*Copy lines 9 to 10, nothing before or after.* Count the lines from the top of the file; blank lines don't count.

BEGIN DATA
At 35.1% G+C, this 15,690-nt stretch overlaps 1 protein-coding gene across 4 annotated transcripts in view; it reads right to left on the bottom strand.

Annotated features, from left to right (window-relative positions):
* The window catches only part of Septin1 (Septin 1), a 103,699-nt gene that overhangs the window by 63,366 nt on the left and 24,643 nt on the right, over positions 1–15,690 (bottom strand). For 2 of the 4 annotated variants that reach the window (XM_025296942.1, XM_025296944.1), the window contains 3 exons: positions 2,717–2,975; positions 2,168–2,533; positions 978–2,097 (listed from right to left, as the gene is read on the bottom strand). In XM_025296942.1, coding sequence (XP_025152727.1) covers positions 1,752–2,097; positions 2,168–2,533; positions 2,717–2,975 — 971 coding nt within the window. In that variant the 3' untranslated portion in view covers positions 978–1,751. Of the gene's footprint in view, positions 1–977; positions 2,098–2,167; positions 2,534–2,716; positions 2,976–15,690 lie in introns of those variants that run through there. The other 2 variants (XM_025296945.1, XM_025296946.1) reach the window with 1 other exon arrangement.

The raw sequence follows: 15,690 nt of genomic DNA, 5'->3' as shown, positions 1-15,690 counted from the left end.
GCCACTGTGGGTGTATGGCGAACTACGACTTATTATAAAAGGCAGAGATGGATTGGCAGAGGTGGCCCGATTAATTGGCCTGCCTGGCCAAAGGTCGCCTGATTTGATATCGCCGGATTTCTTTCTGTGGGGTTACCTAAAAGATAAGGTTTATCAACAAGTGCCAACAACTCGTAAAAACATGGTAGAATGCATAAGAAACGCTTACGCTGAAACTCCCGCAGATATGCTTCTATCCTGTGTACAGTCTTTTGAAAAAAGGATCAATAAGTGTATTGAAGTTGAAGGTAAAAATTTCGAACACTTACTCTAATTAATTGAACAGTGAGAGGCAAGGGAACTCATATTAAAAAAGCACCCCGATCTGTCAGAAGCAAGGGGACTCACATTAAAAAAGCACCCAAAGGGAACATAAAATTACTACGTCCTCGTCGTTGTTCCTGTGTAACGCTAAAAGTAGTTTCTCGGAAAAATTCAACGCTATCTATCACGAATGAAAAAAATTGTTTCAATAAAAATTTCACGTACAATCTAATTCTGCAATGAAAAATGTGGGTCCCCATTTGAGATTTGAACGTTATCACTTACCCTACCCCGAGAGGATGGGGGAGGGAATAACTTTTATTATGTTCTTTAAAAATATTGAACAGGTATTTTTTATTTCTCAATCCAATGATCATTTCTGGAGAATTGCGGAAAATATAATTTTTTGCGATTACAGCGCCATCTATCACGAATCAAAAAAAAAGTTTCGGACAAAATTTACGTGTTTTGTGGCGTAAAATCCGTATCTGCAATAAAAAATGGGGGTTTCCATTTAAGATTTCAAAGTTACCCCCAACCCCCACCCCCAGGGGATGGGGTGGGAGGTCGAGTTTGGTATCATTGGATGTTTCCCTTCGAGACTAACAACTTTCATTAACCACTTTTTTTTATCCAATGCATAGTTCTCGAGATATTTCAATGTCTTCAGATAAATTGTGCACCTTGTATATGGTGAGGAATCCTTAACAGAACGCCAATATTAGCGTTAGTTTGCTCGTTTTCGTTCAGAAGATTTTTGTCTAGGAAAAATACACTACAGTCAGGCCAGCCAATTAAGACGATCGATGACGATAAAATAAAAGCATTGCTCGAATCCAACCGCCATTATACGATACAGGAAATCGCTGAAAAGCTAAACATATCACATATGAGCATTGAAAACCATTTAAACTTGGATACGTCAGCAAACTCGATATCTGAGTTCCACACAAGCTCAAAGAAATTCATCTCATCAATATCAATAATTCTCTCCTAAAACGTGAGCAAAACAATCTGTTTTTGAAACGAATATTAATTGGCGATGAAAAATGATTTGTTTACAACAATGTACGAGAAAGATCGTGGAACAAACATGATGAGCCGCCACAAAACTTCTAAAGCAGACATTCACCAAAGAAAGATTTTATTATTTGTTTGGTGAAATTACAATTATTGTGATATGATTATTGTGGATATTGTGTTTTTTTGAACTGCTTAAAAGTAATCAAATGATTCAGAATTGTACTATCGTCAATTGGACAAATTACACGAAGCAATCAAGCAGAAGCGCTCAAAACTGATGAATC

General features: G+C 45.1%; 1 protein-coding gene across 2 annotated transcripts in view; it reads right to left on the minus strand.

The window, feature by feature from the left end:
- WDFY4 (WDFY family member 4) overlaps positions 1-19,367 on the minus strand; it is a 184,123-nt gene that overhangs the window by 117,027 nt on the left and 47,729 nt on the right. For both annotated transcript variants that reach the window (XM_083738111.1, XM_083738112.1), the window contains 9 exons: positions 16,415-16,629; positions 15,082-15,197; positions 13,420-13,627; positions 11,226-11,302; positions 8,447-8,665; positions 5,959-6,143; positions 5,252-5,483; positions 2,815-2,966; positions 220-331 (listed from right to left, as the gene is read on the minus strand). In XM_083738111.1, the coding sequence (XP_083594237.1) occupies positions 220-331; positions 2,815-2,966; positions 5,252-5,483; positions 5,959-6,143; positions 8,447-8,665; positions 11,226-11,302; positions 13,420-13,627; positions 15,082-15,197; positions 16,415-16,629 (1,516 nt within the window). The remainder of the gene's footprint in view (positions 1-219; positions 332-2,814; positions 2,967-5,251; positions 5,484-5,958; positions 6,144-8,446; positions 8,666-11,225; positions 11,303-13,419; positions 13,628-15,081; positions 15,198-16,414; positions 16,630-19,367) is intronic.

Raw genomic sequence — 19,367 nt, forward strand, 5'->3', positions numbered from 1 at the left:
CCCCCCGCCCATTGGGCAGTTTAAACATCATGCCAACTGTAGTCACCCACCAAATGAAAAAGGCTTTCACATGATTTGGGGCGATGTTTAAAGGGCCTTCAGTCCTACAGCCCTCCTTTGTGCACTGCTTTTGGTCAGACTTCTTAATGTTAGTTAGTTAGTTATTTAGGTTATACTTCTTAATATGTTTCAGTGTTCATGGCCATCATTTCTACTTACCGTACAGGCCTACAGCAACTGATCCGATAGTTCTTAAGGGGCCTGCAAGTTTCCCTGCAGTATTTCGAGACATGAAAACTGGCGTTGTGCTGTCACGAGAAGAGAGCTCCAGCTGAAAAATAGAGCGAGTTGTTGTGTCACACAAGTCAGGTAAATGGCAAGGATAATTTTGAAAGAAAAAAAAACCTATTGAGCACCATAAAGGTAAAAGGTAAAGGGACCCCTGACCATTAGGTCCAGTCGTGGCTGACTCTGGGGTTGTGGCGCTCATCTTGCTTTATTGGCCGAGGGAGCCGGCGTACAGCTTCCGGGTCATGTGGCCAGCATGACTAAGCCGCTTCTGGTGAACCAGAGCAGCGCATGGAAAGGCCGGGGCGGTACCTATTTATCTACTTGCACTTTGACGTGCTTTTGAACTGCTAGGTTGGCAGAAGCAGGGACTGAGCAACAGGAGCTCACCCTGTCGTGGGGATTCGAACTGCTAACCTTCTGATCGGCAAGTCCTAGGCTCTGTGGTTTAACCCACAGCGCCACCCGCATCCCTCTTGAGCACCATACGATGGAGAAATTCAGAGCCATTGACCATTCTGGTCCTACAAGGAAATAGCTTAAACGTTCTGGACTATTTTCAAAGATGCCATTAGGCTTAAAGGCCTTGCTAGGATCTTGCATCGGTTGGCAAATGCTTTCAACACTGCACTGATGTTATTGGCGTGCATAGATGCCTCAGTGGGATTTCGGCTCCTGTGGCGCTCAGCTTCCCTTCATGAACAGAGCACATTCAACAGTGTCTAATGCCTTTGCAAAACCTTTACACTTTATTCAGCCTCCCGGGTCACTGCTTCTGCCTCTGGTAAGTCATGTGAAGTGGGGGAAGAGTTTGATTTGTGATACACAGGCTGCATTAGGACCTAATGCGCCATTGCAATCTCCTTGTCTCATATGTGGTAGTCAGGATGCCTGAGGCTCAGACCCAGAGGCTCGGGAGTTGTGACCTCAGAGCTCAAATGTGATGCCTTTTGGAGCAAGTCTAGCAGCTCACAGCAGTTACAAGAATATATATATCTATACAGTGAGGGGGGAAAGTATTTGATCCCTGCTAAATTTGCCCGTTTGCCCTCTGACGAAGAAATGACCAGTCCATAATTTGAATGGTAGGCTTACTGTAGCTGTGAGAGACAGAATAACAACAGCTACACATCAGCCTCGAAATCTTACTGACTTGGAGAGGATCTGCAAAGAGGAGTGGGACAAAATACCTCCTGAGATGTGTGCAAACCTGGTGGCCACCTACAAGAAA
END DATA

Raw genomic sequence — 19,367 nt, forward strand, 5'->3', positions numbered from 1 at the left:
CCCCCCGCCCATTGGGCAGTTTAAACATCATGCCAACTGTAGTCACCCACCAAATGAAAAAGGCTTTCACATGATTTGGGGCGATGTTTAAAGGGCCTTCAGTCCTACAGCCCTCCTTTGTGCACTGCTTTTGGTCAGACTTCTTAATGTTAGTTAGTTAGTTATTTAGGTTATACTTCTTAATATGTTTCAGTGTTCATGGCCATCATTTCTACTTACCGTACAGGCCTACAGCAACTGATCCGATAGTTCTTAAGGGGCCTGCAAGTTTCCCTGCAGTATTTCGAGACATGAAAACTGGCGTTGTGCTGTCACGAGAAGAGAGCTCCAGCTGAAAAATAGAGCGAGTTGTTGTGTCACACAAGTCAGGTAAATGGCAAGGATAATTTTGAAAGAAAAAAAAACCTATTGAGCACCATAAAGGTAAAAGGTAAAGGGACCCCTGACCATTAGGTCCAGTCGTGGCTGACTCTGGGGTTGTGGCGCTCATCTTGCTTTATTGGCCGAGGGAGCCGGCGTACAGCTTCCGGGTCATGTGGCCAGCATGACTAAGCCGCTTCTGGTGAACCAGAGCAGCGCATGGAAAGGCCGGGGCGGTACCTATTTATCTACTTGCACTTTGACGTGCTTTTGAACTGCTAGGTTGGCAGAAGCAGGGACTGAGCAACAGGAGCTCACCCTGTCGTGGGGATTCGAACTGCTAACCTTCTGATCGGCAAGTCCTAGGCTCTGTGGTTTAACCCACAGCGCCACCCGCATCCCTCTTGAGCACCATACGATGGAGAAATTCAGAGCCATTGACCATTCTGGTCCTACAAGGAAATAGCTTAAACGTTCTGGACTATTTTCAAAGATGCCATTAGGCTTAAAGGCCTTGCTAGGATCTTGCATCGGTTGGCAAATGCTTTCAACACTGCACTGATGTTATTGGCGTGCATAGATGCCTCAGTGGGATTTCGGCTCCTGTGGCGCTCAGCTTCCCTTCATGAACAGAGCACATTCAACAGTGTCTAATGCCTTTGCAAAACCTTTACACTTTATTCAGCCTCCCGGGTCACTGCTTCTGCCTCTGGTAAGTCATGTGAAGTGGGGGAAGAGTTTGATTTGTGATACACAGGCTGCATTAGGACCTAATGCGCCATTGCAATCTCCTTGTCTCATATGTGGTAGTCAGGATGCCTGAGGCTCAGACCCAGAGGCTCGGGAGTTGTGACCTCAGAGCTCAAATGTGATGCCTTTTGGAGCAAGTCTAGCAGCTCACAGCAGTTACAAGAATATATATATCTATACAGTGAGGGGGGAAAGTATTTGATCCCTGCTAAATTTGCCCGTTTGCCCTCTGACGAAGAAATGACCAGTCCATAATTTGAATGGTAGGCTTACTGTAGCTGTGAGAGACAGAATAACAACAGCTACACATCAGCCTCGAAATCTTACTGACTTGGAGAGGATCTGCAAAGAGGAGTGGGACAAAATACCTCCTGAGATGTGTGCAAACCTGGTGGCCACCTACAAGAAA